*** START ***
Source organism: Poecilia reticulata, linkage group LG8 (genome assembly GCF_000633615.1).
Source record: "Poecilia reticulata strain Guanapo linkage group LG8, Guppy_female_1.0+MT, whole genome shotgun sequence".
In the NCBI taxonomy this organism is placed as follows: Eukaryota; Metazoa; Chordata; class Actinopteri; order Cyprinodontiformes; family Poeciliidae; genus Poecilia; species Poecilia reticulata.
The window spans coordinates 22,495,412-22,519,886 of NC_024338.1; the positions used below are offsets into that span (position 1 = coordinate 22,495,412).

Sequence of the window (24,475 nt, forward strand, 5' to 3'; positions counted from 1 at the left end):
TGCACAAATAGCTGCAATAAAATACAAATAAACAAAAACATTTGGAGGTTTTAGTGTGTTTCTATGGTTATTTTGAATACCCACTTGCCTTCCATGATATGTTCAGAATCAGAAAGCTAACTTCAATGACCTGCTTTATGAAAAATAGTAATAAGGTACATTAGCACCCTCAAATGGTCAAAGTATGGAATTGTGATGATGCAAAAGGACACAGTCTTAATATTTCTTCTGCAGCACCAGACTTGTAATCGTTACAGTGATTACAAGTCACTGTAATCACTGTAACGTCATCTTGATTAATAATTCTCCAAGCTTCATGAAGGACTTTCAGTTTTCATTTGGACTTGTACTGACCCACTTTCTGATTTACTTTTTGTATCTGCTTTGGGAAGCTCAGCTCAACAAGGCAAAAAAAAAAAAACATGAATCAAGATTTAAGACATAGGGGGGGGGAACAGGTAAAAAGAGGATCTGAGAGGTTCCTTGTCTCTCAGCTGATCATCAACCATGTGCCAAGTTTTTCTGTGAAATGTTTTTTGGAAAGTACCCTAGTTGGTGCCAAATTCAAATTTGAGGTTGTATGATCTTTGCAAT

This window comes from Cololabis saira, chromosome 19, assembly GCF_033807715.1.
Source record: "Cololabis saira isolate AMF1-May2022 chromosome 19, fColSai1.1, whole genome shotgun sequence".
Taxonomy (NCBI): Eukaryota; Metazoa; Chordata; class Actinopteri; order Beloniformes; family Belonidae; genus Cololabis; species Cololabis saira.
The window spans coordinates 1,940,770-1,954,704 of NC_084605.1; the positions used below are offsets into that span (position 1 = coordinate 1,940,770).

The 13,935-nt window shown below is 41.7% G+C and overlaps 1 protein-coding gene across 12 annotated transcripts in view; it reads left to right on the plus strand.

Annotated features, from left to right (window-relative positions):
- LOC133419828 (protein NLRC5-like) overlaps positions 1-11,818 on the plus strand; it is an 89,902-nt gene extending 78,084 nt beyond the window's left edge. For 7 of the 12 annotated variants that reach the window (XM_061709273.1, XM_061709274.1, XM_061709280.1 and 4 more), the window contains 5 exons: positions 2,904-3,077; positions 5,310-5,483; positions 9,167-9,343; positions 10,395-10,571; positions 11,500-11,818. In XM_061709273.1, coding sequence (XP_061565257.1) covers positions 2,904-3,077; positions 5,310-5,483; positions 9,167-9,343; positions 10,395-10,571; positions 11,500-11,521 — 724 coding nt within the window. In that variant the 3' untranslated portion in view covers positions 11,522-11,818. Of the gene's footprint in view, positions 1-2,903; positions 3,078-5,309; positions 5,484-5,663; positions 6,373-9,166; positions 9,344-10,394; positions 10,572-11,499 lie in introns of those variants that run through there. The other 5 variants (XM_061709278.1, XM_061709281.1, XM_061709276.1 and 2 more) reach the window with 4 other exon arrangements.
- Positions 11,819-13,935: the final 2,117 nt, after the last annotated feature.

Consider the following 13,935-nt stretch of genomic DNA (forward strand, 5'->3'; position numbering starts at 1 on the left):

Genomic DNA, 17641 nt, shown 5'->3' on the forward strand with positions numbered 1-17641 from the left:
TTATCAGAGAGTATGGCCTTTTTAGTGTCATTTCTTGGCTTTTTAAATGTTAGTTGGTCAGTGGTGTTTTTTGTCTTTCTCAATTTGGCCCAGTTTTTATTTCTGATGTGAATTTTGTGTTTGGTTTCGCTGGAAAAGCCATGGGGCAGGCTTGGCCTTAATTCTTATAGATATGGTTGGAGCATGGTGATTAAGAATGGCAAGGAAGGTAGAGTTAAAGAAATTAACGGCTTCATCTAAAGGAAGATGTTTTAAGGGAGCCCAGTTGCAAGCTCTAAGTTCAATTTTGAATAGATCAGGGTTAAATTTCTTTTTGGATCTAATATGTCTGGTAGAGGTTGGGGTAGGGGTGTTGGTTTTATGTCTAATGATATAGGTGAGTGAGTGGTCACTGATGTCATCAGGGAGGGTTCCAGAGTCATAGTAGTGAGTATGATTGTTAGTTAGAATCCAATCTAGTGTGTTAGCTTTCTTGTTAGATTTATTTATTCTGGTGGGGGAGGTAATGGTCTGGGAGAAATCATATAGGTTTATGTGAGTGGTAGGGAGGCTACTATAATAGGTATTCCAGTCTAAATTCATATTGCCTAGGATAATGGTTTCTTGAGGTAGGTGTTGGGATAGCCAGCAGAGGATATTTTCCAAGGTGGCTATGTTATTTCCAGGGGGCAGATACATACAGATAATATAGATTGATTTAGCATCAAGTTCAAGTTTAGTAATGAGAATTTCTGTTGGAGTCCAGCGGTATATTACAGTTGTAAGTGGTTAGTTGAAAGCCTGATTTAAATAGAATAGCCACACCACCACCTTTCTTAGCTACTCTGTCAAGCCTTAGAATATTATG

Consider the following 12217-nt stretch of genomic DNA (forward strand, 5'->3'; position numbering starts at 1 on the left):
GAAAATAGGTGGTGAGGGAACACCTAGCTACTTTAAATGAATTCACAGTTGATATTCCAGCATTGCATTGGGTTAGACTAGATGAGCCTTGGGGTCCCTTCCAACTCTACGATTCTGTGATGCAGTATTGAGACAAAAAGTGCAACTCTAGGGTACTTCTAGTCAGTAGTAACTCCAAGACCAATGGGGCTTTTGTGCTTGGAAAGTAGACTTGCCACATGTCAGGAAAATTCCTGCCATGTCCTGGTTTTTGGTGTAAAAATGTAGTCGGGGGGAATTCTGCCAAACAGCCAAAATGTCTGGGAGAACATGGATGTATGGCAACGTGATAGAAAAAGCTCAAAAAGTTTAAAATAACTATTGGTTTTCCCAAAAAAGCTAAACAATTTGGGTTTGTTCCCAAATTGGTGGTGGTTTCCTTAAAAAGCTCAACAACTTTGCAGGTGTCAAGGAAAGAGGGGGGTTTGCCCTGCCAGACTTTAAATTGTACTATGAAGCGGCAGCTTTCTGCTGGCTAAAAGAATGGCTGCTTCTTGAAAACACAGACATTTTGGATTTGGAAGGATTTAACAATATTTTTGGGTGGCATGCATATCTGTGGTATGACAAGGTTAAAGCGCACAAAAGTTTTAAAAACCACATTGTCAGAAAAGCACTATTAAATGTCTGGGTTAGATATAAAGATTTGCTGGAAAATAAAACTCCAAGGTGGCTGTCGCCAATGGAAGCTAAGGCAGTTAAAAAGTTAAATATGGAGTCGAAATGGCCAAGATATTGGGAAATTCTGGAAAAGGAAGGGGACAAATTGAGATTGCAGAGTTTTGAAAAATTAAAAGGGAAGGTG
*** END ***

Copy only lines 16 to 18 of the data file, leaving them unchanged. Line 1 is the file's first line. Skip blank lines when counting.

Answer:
Genomic DNA, 17641 nt, shown 5'->3' on the forward strand with positions numbered 1-17641 from the left:
TTATCAGAGAGTATGGCCTTTTTAGTGTCATTTCTTGGCTTTTTAAATGTTAGTTGGTCAGTGGTGTTTTTTGTCTTTCTCAATTTGGCCCAGTTTTTATTTCTGATGTGAATTTTGTGTTTGGTTTCGCTGGAAAAGCCATGGGGCAGGCTTGGCCTTAATTCTTATAGATATGGTTGGAGCATGGTGATTAAGAATGGCAAGGAAGGTAGAGTTAAAGAAATTAACGGCTTCATCTAAAGGAAGATGTTTTAAGGGAGCCCAGTTGCAAGCTCTAAGTTCAATTTTGAATAGATCAGGGTTAAATTTCTTTTTGGATCTAATATGTCTGGTAGAGGTTGGGGTAGGGGTGTTGGTTTTATGTCTAATGATATAGGTGAGTGAGTGGTCACTGATGTCATCAGGGAGGGTTCCAGAGTCATAGTAGTGAGTATGATTGTTAGTTAGAATCCAATCTAGTGTGTTAGCTTTCTTGTTAGATTTATTTATTCTGGTGGGGGAGGTAATGGTCTGGGAGAAATCATATAGGTTTATGTGAGTGGTAGGGAGGCTACTATAATAGGTATTCCAGTCTAAATTCATATTGCCTAGGATAATGGTTTCTTGAGGTAGGTGTTGGGATAGCCAGCAGAGGATATTTTCCAAGGTGGCTATGTTATTTCCAGGGGGCAGATACATACAGATAATATAGATTGATTTAGCATCAAGTTCAAGTTTAGTAATGAGAATTTCTGTTGGAGTCCAGCGGTATATTACAGTTGTAAGTGGTTAGTTGAAAGCCTGATTTAAATAGAATAGCCACACCACCACCTTTCTTAGCTACTCTGTCAAGCCTTAGAATATTATG

Consider the following 12217-nt stretch of genomic DNA (forward strand, 5'->3'; position numbering starts at 1 on the left):